Cora after latest Fenway loss: ‘Disappointing’

June 1st, 2022

BOSTON -- The Red Sox on Tuesday night were one out away from being shut out in consecutive games at home for the first time since Aug. 27-28, 2002. 

While an RBI single by Alex Verdugo that ticked off the glove of Joey Votto spared them that indignity, it didn’t change the momentum of what has been a frustrating homestand and a disappointing start to the season at Fenway Park.

The Red Sox fell, 2-1, to the 17-31 Reds just a day after they were stymied, 10-0, by the 21-30 Orioles

Through the first two calendar months of the season, Boston is 12-14 at home and 11-13 on the road.

Considering that Boston had come home with some momentum after reeling off its fourth consecutive series victory in Chicago against the White Sox, these last few days have been tough to stomach for a 23-27 club that has high aspirations this season.

With this being a seven-game homestand against two last-place teams, the Red Sox hoped to inch closer to .500, not to mention the clubs they are chasing for the American League Wild Card spots.

The best that manager Alex Cora’s team can do is a 3-4 homestand with a win in the finale against the Reds on Wednesday night.

“Disappointing,” said Cora. “We still have one more game, but we have to be better at home. For us to make it to where we want to go, we have to be better here. That’s the bottom line. Teams that make it to October, they dominate at home and quote-unquote survive on the road. But at home, you have to be better. We haven’t done a good job.” 

If you’re looking for a sign that this can turn around, look no further than 2021, when the Sox started 13-13 at home.

The difference, of course, was that Fenway was at 25 percent capacity through that time period last season due to COVID restrictions and once the place got packed again, the team started to take off at home, ultimately finishing 49-32.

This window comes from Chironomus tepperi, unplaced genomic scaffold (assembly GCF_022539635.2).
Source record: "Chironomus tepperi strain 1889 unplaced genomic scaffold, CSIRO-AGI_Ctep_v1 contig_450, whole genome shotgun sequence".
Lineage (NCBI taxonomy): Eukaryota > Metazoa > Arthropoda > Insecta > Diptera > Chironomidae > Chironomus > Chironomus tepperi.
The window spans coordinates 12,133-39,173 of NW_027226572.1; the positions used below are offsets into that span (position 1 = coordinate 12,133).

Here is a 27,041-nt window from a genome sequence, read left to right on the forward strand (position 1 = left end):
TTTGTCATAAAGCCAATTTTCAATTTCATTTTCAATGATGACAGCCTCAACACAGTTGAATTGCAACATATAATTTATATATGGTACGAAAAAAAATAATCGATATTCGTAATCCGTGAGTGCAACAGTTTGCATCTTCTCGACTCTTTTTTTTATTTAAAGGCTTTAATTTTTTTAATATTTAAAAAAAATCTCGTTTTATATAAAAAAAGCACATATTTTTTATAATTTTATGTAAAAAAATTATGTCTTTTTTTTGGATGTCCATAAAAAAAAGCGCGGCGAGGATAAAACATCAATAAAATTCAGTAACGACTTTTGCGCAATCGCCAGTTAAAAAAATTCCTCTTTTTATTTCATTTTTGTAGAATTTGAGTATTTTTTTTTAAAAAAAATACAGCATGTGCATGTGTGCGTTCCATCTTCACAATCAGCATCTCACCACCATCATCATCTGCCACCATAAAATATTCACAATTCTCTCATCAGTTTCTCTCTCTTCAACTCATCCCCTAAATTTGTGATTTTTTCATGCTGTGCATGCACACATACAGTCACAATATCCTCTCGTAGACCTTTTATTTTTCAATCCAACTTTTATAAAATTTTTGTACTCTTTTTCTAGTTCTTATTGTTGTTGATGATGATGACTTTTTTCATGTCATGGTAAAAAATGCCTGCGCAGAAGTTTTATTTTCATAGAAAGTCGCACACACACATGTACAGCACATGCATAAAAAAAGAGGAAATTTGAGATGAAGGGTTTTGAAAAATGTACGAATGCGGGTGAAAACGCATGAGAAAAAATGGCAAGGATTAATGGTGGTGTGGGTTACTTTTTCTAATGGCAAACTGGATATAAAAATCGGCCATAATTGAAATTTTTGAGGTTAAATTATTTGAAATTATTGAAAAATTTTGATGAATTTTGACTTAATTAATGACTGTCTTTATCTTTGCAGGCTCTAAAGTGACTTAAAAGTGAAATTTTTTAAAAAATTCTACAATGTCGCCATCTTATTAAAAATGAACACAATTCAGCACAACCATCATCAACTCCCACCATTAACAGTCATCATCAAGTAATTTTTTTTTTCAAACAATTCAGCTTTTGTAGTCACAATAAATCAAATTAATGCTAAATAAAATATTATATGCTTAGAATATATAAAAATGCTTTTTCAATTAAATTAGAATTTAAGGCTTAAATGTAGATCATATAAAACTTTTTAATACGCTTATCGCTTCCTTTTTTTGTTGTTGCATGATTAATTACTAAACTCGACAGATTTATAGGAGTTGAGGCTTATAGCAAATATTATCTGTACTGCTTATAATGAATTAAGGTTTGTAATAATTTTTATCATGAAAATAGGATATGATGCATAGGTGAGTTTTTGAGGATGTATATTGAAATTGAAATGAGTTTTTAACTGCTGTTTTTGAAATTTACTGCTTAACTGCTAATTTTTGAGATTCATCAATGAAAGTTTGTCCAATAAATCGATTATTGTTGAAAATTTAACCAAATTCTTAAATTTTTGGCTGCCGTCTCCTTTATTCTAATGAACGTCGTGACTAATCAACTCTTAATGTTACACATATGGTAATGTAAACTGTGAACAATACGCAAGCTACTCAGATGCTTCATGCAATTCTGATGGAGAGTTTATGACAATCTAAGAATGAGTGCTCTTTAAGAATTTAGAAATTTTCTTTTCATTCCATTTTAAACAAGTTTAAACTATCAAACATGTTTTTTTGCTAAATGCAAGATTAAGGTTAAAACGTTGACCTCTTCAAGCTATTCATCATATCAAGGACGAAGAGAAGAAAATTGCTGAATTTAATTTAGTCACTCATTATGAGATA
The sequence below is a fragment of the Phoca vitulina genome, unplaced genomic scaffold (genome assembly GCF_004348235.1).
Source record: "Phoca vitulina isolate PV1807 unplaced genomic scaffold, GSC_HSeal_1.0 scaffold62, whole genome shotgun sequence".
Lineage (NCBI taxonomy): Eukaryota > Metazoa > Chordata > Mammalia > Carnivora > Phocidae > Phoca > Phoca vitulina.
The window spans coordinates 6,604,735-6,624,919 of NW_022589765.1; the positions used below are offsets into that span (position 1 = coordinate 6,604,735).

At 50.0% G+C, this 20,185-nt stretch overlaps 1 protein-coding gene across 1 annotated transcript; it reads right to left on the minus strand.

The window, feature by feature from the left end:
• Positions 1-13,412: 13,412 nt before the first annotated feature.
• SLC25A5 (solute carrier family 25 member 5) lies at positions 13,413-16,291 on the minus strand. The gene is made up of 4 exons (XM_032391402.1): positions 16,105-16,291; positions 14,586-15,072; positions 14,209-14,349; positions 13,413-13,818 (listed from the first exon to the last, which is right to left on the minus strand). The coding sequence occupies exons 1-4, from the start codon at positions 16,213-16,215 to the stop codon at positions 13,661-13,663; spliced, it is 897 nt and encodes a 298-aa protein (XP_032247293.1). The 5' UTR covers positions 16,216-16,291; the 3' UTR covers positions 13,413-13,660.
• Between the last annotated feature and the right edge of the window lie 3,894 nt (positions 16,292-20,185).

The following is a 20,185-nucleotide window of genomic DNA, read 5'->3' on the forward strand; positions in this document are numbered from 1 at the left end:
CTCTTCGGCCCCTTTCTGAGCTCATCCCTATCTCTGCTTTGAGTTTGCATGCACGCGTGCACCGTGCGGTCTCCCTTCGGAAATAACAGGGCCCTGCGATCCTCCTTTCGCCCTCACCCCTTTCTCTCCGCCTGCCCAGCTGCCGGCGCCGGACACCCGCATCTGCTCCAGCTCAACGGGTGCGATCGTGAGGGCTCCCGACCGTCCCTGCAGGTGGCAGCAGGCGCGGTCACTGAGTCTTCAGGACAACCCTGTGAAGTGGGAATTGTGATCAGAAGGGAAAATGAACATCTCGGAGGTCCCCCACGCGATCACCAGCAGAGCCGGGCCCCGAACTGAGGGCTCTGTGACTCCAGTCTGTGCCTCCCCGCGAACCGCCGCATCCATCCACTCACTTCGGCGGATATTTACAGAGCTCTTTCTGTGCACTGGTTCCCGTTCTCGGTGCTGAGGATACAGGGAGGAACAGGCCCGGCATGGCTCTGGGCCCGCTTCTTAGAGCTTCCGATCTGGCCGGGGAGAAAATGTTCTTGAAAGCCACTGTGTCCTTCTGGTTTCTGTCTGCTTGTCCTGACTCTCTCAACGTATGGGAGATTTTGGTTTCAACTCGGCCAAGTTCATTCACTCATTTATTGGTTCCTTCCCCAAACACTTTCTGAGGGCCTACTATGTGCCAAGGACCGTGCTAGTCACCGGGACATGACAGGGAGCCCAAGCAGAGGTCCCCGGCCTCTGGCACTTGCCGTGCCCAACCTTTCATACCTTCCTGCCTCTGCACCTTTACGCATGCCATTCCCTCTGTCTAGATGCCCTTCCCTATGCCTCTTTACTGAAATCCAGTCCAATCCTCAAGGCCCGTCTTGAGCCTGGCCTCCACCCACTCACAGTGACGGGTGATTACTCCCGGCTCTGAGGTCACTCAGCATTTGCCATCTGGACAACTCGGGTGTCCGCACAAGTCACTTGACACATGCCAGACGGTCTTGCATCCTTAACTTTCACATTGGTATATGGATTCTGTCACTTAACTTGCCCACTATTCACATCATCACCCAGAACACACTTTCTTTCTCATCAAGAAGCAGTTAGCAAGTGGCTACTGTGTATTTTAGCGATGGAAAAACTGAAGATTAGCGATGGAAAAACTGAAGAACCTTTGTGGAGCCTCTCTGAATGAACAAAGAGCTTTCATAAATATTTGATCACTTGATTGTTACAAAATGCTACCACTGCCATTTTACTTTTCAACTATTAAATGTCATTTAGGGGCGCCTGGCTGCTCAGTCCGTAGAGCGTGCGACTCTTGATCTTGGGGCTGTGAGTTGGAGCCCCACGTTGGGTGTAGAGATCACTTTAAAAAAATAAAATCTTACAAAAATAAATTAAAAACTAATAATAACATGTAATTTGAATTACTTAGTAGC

“You can control the way you play and dominate,” said Cora. “It’s a mindset. You have to get these people going, because when it’s loud, the [opposition feels] the pressure. But if we don’t do our jobs here, we don’t get leads or we’re not doing what we usually do here, it’s very quiet. It’s a very uncomfortable place to play here at Fenway as an opponent when this place is loud.”

On the previous homestand, the Sox brought the noise with their bats and it carried over to the crowd, as the club went 6-1. 

That has made this step back the last few days more frustrating for the Sox. 

Boston had mustered just one hit going into the ninth inning on Tuesday and finished with four hits for the second straight game. 

“It’s not many games you’re going to win if you have one hit going into the ninth. It’s just the way it is,” said Red Sox shortstop Xander Bogaerts.

Despite that futility, the Red Sox were in the game all night, and both runs they gave up were unearned. This, due to costly throwing miscues by Rafael Devers in the sixth and Bogaerts in the ninth.

“That was bad. That was a bad one,” said Bogaerts. “That was probably one of my worst games I’ve had. Especially that ninth inning, I’ve got to make a better throw than that. It was bad timing for me to make a mistake like that.”

Devers nearly avenged his error with a rocket double off the Monster in the bottom of the ninth that set up runners at second and third with nobody out.

After J.D. Martinez struck out for the first out, Bogaerts had a chance to redeem himself like Devers, but he hit a harmless flyout to center field against Reds reliever Tony Santillan.

“When you miss your pitches in this league, it’s not right,” said Bogaerts. “That last at-bat, you could say they were all good pitches to hit. It’s just a bad night to be off.”

Unfortunately, off-nights have been too frequent for the Red Sox at home. They know that it must change in short order. Otherwise, Fenway Park could be silent in October.

“We need to play better baseball here,” said Devers. “We need to improve that. That’s a must.”